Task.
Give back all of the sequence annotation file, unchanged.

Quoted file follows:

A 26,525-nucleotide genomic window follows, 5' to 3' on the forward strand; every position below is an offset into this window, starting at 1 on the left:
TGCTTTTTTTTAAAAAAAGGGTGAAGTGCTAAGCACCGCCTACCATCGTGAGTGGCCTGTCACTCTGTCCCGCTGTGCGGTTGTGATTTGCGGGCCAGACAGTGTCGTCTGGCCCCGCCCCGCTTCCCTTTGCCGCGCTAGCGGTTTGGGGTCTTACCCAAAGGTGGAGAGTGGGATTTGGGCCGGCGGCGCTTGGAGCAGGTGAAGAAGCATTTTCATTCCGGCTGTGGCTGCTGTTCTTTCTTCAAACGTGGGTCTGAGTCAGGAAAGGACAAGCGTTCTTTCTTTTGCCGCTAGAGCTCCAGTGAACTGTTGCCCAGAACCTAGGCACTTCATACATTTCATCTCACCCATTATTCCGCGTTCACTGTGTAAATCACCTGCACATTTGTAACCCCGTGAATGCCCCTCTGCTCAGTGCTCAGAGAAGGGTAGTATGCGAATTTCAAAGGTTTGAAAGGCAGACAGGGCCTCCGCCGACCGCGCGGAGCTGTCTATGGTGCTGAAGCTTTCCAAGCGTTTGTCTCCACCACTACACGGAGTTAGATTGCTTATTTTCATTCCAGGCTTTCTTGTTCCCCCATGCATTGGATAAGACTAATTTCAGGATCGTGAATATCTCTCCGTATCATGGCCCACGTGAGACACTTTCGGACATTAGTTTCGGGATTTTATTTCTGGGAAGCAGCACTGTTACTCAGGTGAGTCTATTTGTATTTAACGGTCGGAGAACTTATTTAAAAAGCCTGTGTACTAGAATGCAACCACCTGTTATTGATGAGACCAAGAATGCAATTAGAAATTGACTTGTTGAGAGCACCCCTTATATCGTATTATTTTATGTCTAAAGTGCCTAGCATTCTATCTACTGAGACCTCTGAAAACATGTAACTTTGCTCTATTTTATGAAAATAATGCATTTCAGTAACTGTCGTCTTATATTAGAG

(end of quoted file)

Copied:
A 26,525-nucleotide genomic window follows, 5' to 3' on the forward strand; every position below is an offset into this window, starting at 1 on the left:
TGCTTTTTTTTAAAAAAAGGGTGAAGTGCTAAGCACCGCCTACCATCGTGAGTGGCCTGTCACTCTGTCCCGCTGTGCGGTTGTGATTTGCGGGCCAGACAGTGTCGTCTGGCCCCGCCCCGCTTCCCTTTGCCGCGCTAGCGGTTTGGGGTCTTACCCAAAGGTGGAGAGTGGGATTTGGGCCGGCGGCGCTTGGAGCAGGTGAAGAAGCATTTTCATTCCGGCTGTGGCTGCTGTTCTTTCTTCAAACGTGGGTCTGAGTCAGGAAAGGACAAGCGTTCTTTCTTTTGCCGCTAGAGCTCCAGTGAACTGTTGCCCAGAACCTAGGCACTTCATACATTTCATCTCACCCATTATTCCGCGTTCACTGTGTAAATCACCTGCACATTTGTAACCCCGTGAATGCCCCTCTGCTCAGTGCTCAGAGAAGGGTAGTATGCGAATTTCAAAGGTTTGAAAGGCAGACAGGGCCTCCGCCGACCGCGCGGAGCTGTCTATGGTGCTGAAGCTTTCCAAGCGTTTGTCTCCACCACTACACGGAGTTAGATTGCTTATTTTCATTCCAGGCTTTCTTGTTCCCCCATGCATTGGATAAGACTAATTTCAGGATCGTGAATATCTCTCCGTATCATGGCCCACGTGAGACACTTTCGGACATTAGTTTCGGGATTTTATTTCTGGGAAGCAGCACTGTTACTCAGGTGAGTCTATTTGTATTTAACGGTCGGAGAACTTATTTAAAAAGCCTGTGTACTAGAATGCAACCACCTGTTATTGATGAGACCAAGAATGCAATTAGAAATTGACTTGTTGAGAGCACCCCTTATATCGTATTATTTTATGTCTAAAGTGCCTAGCATTCTATCTACTGAGACCTCTGAAAACATGTAACTTTGCTCTATTTTATGAAAATAATGCATTTCAGTAACTGTCGTCTTATATTAGAG